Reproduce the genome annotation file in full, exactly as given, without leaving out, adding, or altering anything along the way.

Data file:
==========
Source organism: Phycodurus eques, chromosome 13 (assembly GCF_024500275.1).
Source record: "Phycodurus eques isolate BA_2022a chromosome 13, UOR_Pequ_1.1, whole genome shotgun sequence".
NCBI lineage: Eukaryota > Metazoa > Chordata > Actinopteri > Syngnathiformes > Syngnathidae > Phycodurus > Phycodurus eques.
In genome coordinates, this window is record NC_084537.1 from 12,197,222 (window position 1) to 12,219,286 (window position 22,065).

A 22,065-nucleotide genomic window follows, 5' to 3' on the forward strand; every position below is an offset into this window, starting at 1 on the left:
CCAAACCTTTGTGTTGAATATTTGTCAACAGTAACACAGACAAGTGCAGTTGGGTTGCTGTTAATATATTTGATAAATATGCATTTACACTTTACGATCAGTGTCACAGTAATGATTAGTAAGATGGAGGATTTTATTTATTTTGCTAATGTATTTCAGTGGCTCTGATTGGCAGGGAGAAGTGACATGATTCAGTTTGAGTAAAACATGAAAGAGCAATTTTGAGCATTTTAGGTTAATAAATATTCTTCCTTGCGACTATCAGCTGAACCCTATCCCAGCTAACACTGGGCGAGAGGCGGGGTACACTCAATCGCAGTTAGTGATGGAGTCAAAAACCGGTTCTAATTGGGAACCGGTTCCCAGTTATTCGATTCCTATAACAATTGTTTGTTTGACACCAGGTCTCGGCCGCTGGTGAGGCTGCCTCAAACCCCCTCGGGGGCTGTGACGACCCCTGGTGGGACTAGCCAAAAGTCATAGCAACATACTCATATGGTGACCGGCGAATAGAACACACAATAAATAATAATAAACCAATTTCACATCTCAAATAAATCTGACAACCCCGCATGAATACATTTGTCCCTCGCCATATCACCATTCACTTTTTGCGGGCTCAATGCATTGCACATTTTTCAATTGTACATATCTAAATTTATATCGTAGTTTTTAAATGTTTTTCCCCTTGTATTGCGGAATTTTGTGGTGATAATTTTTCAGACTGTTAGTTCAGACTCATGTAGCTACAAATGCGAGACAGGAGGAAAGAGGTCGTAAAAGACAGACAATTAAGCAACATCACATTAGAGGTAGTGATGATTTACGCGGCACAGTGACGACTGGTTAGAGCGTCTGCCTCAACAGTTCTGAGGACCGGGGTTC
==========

Source organism: Phycodurus eques, chromosome 13 (assembly GCF_024500275.1).
Source record: "Phycodurus eques isolate BA_2022a chromosome 13, UOR_Pequ_1.1, whole genome shotgun sequence".
NCBI lineage: Eukaryota > Metazoa > Chordata > Actinopteri > Syngnathiformes > Syngnathidae > Phycodurus > Phycodurus eques.
In genome coordinates, this window is record NC_084537.1 from 12,197,222 (window position 1) to 12,219,286 (window position 22,065).

A 22,065-nucleotide genomic window follows, 5' to 3' on the forward strand; every position below is an offset into this window, starting at 1 on the left:
CCAAACCTTTGTGTTGAATATTTGTCAACAGTAACACAGACAAGTGCAGTTGGGTTGCTGTTAATATATTTGATAAATATGCATTTACACTTTACGATCAGTGTCACAGTAATGATTAGTAAGATGGAGGATTTTATTTATTTTGCTAATGTATTTCAGTGGCTCTGATTGGCAGGGAGAAGTGACATGATTCAGTTTGAGTAAAACATGAAAGAGCAATTTTGAGCATTTTAGGTTAATAAATATTCTTCCTTGCGACTATCAGCTGAACCCTATCCCAGCTAACACTGGGCGAGAGGCGGGGTACACTCAATCGCAGTTAGTGATGGAGTCAAAAACCGGTTCTAATTGGGAACCGGTTCCCAGTTATTCGATTCCTATAACAATTGTTTGTTTGACACCAGGTCTCGGCCGCTGGTGAGGCTGCCTCAAACCCCCTCGGGGGCTGTGACGACCCCTGGTGGGACTAGCCAAAAGTCATAGCAACATACTCATATGGTGACCGGCGAATAGAACACACAATAAATAATAATAAACCAATTTCACATCTCAAATAAATCTGACAACCCCGCATGAATACATTTGTCCCTCGCCATATCACCATTCACTTTTTGCGGGCTCAATGCATTGCACATTTTTCAATTGTACATATCTAAATTTATATCGTAGTTTTTAAATGTTTTTCCCCTTGTATTGCGGAATTTTGTGGTGATAATTTTTCAGACTGTTAGTTCAGACTCATGTAGCTACAAATGCGAGACAGGAGGAAAGAGGTCGTAAAAGACAGACAATTAAGCAACATCACATTAGAGGTAGTGATGATTTACGCGGCACAGTGACGACTGGTTAGAGCGTCTGCCTCAACAGTTCTGAGGACCGGGGTTC